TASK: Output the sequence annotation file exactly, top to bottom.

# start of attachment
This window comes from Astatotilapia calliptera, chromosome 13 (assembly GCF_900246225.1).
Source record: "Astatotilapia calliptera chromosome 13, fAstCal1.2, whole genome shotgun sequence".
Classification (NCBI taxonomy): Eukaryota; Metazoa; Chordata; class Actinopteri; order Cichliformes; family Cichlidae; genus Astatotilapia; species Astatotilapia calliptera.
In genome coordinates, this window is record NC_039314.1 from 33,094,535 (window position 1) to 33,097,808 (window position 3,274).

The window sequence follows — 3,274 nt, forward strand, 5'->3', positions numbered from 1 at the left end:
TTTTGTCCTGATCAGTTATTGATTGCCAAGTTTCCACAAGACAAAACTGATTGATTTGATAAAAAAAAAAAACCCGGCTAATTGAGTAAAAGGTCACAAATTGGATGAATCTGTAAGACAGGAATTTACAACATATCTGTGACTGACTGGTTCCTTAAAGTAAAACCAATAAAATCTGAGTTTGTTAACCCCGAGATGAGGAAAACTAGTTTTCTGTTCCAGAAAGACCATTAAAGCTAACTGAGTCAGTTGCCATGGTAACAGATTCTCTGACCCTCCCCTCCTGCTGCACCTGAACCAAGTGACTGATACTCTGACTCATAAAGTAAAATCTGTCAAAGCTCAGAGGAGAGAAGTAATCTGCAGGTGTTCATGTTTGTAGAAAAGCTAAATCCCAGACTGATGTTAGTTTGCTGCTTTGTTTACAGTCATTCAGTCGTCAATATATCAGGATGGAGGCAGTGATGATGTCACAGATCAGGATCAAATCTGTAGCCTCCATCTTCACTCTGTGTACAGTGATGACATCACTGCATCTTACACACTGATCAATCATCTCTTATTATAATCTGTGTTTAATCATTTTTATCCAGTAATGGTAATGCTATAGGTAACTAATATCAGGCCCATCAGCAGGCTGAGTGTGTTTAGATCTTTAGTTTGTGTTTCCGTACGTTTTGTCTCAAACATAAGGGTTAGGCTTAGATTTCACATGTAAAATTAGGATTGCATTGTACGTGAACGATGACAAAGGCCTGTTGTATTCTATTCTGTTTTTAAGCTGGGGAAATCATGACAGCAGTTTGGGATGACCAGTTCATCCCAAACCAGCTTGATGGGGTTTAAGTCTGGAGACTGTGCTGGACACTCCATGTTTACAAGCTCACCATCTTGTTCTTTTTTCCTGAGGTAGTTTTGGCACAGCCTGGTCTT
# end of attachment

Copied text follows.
This window comes from Astatotilapia calliptera, chromosome 13 (assembly GCF_900246225.1).
Source record: "Astatotilapia calliptera chromosome 13, fAstCal1.2, whole genome shotgun sequence".
Classification (NCBI taxonomy): Eukaryota; Metazoa; Chordata; class Actinopteri; order Cichliformes; family Cichlidae; genus Astatotilapia; species Astatotilapia calliptera.
In genome coordinates, this window is record NC_039314.1 from 33,094,535 (window position 1) to 33,097,808 (window position 3,274).

The window sequence follows — 3,274 nt, forward strand, 5'->3', positions numbered from 1 at the left end:
TTTTGTCCTGATCAGTTATTGATTGCCAAGTTTCCACAAGACAAAACTGATTGATTTGATAAAAAAAAAAAACCCGGCTAATTGAGTAAAAGGTCACAAATTGGATGAATCTGTAAGACAGGAATTTACAACATATCTGTGACTGACTGGTTCCTTAAAGTAAAACCAATAAAATCTGAGTTTGTTAACCCCGAGATGAGGAAAACTAGTTTTCTGTTCCAGAAAGACCATTAAAGCTAACTGAGTCAGTTGCCATGGTAACAGATTCTCTGACCCTCCCCTCCTGCTGCACCTGAACCAAGTGACTGATACTCTGACTCATAAAGTAAAATCTGTCAAAGCTCAGAGGAGAGAAGTAATCTGCAGGTGTTCATGTTTGTAGAAAAGCTAAATCCCAGACTGATGTTAGTTTGCTGCTTTGTTTACAGTCATTCAGTCGTCAATATATCAGGATGGAGGCAGTGATGATGTCACAGATCAGGATCAAATCTGTAGCCTCCATCTTCACTCTGTGTACAGTGATGACATCACTGCATCTTACACACTGATCAATCATCTCTTATTATAATCTGTGTTTAATCATTTTTATCCAGTAATGGTAATGCTATAGGTAACTAATATCAGGCCCATCAGCAGGCTGAGTGTGTTTAGATCTTTAGTTTGTGTTTCCGTACGTTTTGTCTCAAACATAAGGGTTAGGCTTAGATTTCACATGTAAAATTAGGATTGCATTGTACGTGAACGATGACAAAGGCCTGTTGTATTCTATTCTGTTTTTAAGCTGGGGAAATCATGACAGCAGTTTGGGATGACCAGTTCATCCCAAACCAGCTTGATGGGGTTTAAGTCTGGAGACTGTGCTGGACACTCCATGTTTACAAGCTCACCATCTTGTTCTTTTTTCCTGAGGTAGTTTTGGCACAGCCTGGTCTT